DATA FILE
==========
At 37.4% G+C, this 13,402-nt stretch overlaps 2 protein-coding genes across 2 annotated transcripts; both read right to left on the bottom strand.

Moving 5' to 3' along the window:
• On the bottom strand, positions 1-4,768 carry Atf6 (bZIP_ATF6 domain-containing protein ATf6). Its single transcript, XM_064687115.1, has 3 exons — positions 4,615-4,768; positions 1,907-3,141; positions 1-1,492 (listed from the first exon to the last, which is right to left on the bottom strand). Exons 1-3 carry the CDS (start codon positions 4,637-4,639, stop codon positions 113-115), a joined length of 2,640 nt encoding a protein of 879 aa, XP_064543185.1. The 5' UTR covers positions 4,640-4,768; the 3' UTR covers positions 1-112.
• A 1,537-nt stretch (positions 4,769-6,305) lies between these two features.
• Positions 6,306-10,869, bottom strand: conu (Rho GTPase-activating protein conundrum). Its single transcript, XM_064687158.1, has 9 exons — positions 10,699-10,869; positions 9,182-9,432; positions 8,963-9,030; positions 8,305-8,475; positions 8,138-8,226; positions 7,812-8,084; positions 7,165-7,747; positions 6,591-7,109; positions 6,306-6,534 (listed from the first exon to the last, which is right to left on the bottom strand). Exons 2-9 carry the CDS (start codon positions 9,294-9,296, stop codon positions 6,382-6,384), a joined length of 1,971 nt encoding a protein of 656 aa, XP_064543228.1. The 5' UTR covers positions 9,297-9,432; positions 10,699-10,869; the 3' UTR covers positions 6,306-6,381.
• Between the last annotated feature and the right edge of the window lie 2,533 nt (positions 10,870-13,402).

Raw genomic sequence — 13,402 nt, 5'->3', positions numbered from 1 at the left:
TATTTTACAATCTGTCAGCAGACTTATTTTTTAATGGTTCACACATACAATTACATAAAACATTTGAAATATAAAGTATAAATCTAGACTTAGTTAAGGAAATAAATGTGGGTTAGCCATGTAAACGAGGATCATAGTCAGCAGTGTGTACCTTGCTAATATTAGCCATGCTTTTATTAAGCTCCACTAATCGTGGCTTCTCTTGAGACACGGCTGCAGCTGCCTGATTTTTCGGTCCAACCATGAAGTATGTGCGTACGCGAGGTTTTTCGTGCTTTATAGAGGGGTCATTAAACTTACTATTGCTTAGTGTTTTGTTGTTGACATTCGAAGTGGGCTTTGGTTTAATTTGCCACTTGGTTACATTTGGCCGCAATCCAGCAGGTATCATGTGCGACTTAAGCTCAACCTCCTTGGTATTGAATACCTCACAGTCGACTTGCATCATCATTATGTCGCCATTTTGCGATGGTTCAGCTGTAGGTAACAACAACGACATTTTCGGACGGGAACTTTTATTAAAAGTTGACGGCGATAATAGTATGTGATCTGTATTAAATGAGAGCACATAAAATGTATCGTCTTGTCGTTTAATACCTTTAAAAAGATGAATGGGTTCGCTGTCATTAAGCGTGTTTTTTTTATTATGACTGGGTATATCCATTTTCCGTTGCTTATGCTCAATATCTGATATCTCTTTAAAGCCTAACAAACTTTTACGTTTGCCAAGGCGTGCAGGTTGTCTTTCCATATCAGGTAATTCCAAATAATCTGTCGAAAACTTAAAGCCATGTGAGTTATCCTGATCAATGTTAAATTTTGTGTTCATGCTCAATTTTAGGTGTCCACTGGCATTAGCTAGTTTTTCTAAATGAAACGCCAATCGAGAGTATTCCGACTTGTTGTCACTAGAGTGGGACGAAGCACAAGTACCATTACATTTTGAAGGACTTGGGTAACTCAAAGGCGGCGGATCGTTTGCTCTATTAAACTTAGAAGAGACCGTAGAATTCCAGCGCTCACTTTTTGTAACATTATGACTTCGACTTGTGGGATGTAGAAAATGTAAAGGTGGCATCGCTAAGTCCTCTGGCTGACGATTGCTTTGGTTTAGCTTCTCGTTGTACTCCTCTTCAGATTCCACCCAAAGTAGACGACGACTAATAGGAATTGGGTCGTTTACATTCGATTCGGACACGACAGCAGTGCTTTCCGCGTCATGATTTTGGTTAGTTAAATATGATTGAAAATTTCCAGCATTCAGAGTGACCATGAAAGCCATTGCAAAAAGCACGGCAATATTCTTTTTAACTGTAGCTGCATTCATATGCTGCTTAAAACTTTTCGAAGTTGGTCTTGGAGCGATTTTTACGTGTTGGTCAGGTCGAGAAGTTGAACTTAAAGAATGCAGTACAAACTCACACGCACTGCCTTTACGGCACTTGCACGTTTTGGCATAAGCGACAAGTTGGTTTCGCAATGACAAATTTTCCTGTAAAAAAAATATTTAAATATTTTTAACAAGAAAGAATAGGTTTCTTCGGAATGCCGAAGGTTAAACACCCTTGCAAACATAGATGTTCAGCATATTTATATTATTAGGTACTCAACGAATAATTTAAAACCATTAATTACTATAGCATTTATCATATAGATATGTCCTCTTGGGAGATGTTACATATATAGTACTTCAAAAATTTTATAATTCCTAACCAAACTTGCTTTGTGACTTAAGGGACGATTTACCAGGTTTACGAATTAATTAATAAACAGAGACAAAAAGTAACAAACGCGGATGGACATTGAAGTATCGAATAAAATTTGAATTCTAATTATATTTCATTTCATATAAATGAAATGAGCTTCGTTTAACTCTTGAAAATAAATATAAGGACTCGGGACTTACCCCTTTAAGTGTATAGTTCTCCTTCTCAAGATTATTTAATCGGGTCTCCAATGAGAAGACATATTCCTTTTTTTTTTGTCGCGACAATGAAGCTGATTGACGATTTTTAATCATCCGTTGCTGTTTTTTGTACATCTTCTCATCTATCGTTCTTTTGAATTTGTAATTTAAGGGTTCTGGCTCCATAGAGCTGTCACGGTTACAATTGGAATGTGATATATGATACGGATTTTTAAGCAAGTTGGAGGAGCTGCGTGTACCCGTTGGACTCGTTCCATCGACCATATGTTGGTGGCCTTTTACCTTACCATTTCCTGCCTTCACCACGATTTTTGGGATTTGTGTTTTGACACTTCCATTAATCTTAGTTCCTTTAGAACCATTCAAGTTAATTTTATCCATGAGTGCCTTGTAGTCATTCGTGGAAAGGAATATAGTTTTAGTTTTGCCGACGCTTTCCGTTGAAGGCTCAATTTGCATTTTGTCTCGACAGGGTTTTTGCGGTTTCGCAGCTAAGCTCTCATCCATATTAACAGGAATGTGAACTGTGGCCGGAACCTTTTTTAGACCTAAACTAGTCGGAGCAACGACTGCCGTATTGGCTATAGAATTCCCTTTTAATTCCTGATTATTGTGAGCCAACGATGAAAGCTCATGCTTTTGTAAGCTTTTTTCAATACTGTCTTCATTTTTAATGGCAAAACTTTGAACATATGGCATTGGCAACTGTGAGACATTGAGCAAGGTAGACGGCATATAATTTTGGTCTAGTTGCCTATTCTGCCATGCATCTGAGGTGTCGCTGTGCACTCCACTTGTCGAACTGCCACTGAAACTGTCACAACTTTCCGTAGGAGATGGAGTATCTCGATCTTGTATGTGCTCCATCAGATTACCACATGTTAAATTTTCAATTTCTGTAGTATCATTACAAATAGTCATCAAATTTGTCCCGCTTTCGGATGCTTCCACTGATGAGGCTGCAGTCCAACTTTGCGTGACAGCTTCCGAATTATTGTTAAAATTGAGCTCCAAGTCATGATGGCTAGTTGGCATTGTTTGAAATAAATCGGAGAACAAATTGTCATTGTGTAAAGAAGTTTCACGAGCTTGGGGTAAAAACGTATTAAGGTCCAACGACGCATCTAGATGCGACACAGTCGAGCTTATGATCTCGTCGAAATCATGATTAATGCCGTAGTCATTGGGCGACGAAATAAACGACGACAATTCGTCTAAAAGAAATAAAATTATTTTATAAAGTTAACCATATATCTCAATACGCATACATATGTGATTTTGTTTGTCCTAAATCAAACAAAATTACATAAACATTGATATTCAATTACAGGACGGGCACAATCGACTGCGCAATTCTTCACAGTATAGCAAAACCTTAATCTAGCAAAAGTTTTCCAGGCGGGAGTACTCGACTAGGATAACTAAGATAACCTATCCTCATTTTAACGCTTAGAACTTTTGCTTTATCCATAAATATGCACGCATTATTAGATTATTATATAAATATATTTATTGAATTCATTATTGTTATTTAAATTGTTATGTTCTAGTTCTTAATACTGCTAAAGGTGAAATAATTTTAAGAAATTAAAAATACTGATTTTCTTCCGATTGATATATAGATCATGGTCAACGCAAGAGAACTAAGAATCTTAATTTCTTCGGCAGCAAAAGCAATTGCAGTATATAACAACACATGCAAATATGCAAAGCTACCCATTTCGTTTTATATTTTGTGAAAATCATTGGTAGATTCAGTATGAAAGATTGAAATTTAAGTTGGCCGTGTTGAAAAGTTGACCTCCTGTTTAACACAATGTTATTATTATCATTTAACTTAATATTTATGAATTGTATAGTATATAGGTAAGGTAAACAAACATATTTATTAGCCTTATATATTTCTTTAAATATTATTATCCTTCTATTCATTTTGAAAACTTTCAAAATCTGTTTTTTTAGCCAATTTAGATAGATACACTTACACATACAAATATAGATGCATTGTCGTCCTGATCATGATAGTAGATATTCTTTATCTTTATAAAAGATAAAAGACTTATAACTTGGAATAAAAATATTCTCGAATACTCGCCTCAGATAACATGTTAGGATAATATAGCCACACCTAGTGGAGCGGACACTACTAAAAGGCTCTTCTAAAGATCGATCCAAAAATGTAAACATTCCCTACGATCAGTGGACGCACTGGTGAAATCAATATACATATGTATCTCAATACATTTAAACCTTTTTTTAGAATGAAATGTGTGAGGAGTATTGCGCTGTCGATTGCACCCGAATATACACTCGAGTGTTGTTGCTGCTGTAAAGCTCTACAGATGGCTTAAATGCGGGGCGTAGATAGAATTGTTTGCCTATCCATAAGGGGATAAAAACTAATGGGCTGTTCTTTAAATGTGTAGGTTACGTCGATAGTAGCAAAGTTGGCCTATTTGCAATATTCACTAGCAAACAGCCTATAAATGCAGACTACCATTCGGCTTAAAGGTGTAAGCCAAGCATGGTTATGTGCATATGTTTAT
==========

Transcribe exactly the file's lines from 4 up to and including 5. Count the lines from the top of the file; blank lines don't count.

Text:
• A 1,537-nt stretch (positions 4,769-6,305) lies between these two features.
• Positions 6,306-10,869, bottom strand: conu (Rho GTPase-activating protein conundrum). Its single transcript, XM_064687158.1, has 9 exons — positions 10,699-10,869; positions 9,182-9,432; positions 8,963-9,030; positions 8,305-8,475; positions 8,138-8,226; positions 7,812-8,084; positions 7,165-7,747; positions 6,591-7,109; positions 6,306-6,534 (listed from the first exon to the last, which is right to left on the bottom strand). Exons 2-9 carry the CDS (start codon positions 9,294-9,296, stop codon positions 6,382-6,384), a joined length of 1,971 nt encoding a protein of 656 aa, XP_064543228.1. The 5' UTR covers positions 9,297-9,432; positions 10,699-10,869; the 3' UTR covers positions 6,306-6,381.